UPDATE: First responders equipped with anti-overdose drug Narcan in response to fentanyl deaths
TALLAHASSEE, Fla. (WCTV) - Many local first responders have been equipped with the anti-overdose drug Narcan.
Our WCTV reporter Michelle Roberts talked to agencies in Leon County about the use of Narcan, and it’s often used to save overdose victims.
If someone is having an opioid overdose, their respiratory drive is suppressed and Narcan reverses that.
Narcan is on all Leon County ambulances and other response vehicles.
Data from the county shows over the last 12 months, Leon County paramedics have responded to 313 incidents where Narcan was used.
Leon County EMS units have been equipped with the drug for nearly 20 years - since 2004.
Leon County EMS said they haven’t seen an uptick in opioid overdose deaths in Leon County at this time, despite what happened in Gadsden County, but they are asking the public to be aware and only take drugs that have been prescribed for you.
QUINCY, Fla. (WCTV) - In response to a rash of deadly overdoses believed to be caused by fentanyl, the Quincy Police Department has started training officers on how to administer a potentially life-saving medicine.
At a news conference Wednesday afternoon, the department said in the next two weeks it will train all of its officers to administer Narcan to people who have overdosed on opioids.
Narcan, generically known as naloxone, rapidly reverses an opioid overdose by blocking receptors in the brain.
Many law enforcement agencies have equipped members with the medicine for years, including the Florida Highway Patrol.
The training comes after at least eight people died and 10 others have been hospitalized from apparent fentanyl overdoses in Gadsden County in the first five days of July. Investigators with the sheriff’s office believe recreational drugs including marijuana and cocaine were laced with high levels of fentanyl, a powerful painkiller.
“Fentanyl can be 50 to 100 times more potent than morphine, just a small dose is deadly,” said police spokesperson Leroy Smith. “Someone who has had the training for Narcan, or is in possession of Narcan, can not only save the victim’s life, but an officer or a K-9 dog.”
Smith told WCTV that training started on Wednesday and he expects all the officers to be fully trained within two weeks.
“It’s got to stop,” said Quincy Mayor Keith Dowdell. “Too many people are losing their lives, and it’s not worth it.”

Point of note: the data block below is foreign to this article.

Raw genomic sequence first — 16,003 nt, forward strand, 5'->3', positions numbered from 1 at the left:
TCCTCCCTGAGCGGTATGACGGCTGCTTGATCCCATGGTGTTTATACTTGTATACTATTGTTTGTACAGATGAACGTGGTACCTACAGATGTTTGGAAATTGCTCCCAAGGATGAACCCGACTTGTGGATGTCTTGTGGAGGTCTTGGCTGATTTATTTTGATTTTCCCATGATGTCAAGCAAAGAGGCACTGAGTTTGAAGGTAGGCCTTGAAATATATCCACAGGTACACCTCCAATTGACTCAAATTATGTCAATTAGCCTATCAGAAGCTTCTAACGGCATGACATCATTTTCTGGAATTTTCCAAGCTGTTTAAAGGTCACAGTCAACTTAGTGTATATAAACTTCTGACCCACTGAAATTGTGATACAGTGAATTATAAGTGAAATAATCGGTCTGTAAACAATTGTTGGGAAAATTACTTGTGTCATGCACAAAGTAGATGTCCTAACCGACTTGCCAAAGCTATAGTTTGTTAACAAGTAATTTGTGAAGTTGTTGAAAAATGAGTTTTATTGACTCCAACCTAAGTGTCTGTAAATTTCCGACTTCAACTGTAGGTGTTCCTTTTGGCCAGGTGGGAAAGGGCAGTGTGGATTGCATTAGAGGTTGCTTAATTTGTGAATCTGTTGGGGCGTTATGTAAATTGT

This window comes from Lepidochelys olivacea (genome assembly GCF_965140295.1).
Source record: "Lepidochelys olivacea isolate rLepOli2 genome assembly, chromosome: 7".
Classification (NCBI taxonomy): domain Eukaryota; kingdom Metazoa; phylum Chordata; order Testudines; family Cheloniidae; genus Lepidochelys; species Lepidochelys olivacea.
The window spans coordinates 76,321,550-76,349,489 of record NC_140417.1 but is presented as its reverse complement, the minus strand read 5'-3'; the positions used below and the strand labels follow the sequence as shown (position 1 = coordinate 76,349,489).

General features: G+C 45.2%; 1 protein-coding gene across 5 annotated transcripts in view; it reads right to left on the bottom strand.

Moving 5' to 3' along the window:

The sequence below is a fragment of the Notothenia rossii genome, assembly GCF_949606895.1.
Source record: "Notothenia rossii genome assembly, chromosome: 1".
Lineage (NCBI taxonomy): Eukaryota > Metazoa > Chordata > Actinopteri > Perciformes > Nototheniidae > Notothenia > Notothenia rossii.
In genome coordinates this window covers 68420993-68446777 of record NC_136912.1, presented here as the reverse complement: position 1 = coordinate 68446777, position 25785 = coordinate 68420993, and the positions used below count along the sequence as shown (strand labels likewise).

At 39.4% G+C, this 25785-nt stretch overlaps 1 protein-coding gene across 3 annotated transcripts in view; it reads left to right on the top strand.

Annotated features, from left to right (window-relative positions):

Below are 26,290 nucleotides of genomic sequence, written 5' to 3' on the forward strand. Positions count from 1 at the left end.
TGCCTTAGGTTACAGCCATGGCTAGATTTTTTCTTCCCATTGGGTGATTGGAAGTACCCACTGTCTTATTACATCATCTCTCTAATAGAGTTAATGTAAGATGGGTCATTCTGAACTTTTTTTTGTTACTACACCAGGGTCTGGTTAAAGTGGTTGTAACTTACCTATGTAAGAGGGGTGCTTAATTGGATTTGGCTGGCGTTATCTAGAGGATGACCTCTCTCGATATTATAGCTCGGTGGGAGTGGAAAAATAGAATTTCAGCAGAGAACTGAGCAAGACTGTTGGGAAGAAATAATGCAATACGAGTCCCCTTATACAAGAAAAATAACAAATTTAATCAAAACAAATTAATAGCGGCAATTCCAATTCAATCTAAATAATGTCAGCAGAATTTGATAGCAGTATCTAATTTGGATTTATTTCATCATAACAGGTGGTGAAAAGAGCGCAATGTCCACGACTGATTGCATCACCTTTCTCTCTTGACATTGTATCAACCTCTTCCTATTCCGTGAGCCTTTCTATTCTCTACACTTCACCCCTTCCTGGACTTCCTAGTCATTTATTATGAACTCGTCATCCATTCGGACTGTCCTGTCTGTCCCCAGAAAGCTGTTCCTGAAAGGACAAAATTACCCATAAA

Mayor Dowdell said his friend is currently in the hospital fighting for his life because of an overdose.
“It just hurts so much to see him laying there,” said Dowdell. “I see it as a mission. I got to do something.”
Quincy police also reiterated a commitment to investigating the source of the deadly drugs in collaboration with other Gadsden County communities, the sheriff’s office and the Florida Department of Law Enforcement.
“To the families of these victims, we are very sorry for your loss. They are not just another statistic, not just another number. Those we lost have faces and names,” said Smith.
Other Quincy leaders, including the city manager and the mayor, said solving the crisis will take the entire community working together.
“Please tell your loved ones and friends about this dangerous and potent drug that has found its way into this community,” said Smith.
Officers of the Gretna Police Department will also be trained on how to administer Narcan to people experiencing an opioid overdose.
Smith said Quincy is working with other area law enforcement agencies to find out where the drugs are coming from and who is responsible. QPD has not yet reported any arrests related to the recent string of overdose deaths, but Smith said they are following leads.
QUINCY, Fla. (WCTV) - The Quincy Police Department and the City of Quincy held a joint press conference at noon Wednesday to address the spike in overdose deaths in the area.
The Gadsden County Sheriff’s Office said on Tuesday eight people died of suspected drug overdoses in July, and another eight people were hospitalized.
Preliminary findings show the deaths happened because drugs like marijuana and cocaine were laced with fentanyl, investigators say. On Saturday, the Drug Enforcement Administration released a statement saying the situation may be mass fentanyl poisoning.
Gadsden County Sheriff Morris Young says the DEA thinks a different type of fentanyl was brought to the area.
“They tell me it’s a thousand times more potent than just regular fentanyl. So we think it hit here in Gadsden County and that’s why we had such an influx, and overdoses and deaths all at once,” Young said.
The sheriff’s office responded to more than a dozen calls related to drug overdoses on Friday night alone.
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